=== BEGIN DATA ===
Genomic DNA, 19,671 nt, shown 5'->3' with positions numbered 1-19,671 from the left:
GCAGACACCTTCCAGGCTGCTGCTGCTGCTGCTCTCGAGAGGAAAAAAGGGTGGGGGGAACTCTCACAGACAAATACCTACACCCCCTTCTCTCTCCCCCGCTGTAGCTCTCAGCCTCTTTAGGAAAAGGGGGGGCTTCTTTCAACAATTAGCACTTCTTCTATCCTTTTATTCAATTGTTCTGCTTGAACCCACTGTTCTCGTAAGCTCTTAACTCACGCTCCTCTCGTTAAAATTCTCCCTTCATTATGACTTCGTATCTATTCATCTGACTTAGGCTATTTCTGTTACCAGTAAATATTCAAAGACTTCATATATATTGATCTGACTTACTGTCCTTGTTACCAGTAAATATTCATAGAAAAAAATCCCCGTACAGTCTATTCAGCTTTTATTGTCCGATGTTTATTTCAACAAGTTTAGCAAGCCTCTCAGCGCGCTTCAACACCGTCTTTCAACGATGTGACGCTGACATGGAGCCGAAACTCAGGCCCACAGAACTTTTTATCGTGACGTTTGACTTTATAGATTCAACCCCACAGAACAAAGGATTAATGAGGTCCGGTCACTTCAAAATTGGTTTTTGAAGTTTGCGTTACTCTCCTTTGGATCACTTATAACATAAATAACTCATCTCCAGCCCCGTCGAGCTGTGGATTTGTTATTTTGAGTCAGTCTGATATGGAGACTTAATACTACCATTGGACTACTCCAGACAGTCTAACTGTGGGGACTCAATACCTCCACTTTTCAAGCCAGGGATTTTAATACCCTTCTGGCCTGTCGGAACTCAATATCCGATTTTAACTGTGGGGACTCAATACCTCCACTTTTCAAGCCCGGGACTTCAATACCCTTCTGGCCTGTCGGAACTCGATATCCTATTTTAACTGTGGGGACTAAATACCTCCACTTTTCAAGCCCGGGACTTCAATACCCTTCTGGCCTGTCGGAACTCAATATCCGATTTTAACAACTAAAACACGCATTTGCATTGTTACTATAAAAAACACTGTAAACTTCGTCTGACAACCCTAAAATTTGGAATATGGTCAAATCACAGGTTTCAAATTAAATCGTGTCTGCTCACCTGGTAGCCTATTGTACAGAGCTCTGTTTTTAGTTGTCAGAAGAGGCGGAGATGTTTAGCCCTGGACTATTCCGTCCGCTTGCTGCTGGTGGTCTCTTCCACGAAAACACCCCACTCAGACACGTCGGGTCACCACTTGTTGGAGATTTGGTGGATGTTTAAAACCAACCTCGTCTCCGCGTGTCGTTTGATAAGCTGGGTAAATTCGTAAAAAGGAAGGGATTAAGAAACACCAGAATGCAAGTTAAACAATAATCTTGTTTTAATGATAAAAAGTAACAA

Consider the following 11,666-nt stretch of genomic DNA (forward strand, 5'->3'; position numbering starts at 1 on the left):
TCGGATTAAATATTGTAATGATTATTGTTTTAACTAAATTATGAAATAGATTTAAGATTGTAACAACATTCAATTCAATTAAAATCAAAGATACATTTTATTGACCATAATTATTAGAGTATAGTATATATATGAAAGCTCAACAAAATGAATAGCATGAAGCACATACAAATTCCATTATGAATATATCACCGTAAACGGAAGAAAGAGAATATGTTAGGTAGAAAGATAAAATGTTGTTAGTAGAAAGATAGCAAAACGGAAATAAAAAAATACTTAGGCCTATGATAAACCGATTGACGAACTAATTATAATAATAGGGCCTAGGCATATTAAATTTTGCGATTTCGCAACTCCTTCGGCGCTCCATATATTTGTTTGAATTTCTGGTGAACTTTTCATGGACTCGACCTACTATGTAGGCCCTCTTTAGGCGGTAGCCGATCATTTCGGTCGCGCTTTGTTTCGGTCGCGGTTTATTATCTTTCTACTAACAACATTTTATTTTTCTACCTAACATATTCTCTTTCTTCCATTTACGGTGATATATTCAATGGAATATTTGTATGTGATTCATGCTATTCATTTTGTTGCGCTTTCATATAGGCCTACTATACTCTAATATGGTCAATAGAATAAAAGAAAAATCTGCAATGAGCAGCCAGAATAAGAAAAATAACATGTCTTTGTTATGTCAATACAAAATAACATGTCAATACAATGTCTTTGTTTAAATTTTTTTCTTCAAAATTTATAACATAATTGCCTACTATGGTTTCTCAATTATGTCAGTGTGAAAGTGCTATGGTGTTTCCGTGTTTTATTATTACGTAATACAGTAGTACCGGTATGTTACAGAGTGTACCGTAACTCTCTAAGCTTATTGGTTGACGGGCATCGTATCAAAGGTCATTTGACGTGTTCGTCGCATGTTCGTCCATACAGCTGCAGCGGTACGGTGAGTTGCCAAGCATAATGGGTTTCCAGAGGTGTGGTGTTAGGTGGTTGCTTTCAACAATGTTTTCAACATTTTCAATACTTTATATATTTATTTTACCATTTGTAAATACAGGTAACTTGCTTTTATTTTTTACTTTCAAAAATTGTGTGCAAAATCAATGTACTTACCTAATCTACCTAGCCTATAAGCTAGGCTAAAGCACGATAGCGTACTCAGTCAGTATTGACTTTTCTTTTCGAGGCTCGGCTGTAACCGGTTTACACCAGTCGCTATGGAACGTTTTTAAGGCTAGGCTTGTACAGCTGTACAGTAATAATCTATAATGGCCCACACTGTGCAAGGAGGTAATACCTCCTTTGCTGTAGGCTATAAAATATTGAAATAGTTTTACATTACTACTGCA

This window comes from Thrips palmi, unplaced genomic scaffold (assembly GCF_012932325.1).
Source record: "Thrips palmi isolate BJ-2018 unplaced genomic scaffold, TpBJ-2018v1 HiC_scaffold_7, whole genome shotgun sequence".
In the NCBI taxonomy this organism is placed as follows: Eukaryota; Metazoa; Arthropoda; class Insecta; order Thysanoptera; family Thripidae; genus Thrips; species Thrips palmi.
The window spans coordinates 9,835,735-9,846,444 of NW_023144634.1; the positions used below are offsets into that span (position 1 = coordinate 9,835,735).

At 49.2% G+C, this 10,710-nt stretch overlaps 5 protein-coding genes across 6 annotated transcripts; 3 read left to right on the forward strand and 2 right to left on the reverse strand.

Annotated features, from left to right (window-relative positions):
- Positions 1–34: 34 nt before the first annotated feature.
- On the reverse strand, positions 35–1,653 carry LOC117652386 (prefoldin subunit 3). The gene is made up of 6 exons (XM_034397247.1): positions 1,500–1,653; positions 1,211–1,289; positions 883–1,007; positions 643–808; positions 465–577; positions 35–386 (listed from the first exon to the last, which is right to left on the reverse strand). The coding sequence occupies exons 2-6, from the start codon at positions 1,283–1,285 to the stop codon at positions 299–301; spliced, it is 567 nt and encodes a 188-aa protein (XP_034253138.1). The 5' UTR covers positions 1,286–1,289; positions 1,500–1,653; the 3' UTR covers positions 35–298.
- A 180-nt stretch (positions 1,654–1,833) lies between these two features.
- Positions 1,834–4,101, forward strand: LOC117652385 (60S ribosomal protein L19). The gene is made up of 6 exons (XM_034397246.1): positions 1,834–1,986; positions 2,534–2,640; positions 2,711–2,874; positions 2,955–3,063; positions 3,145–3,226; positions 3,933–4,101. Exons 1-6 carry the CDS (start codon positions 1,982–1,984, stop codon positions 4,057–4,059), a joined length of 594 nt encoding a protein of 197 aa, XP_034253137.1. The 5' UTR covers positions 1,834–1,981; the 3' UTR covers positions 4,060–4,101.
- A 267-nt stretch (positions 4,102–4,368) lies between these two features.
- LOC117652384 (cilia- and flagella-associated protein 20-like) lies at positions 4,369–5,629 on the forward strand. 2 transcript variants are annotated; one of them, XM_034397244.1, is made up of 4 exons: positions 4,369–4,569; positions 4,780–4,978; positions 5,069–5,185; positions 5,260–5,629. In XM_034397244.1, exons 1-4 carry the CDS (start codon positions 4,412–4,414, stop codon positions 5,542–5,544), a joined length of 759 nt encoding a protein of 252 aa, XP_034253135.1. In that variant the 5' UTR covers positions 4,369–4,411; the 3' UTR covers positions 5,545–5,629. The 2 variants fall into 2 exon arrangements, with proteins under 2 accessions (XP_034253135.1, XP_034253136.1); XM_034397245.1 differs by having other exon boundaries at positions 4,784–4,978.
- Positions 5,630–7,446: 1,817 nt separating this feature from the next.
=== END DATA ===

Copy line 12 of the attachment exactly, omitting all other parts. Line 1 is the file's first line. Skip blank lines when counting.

- On the reverse strand, positions 35–1,653 carry LOC117652386 (prefoldin subunit 3). The gene is made up of 6 exons (XM_034397247.1): positions 1,500–1,653; positions 1,211–1,289; positions 883–1,007; positions 643–808; positions 465–577; positions 35–386 (listed from the first exon to the last, which is right to left on the reverse strand). The coding sequence occupies exons 2-6, from the start codon at positions 1,283–1,285 to the stop codon at positions 299–301; spliced, it is 567 nt and encodes a 188-aa protein (XP_034253138.1). The 5' UTR covers positions 1,286–1,289; positions 1,500–1,653; the 3' UTR covers positions 35–298.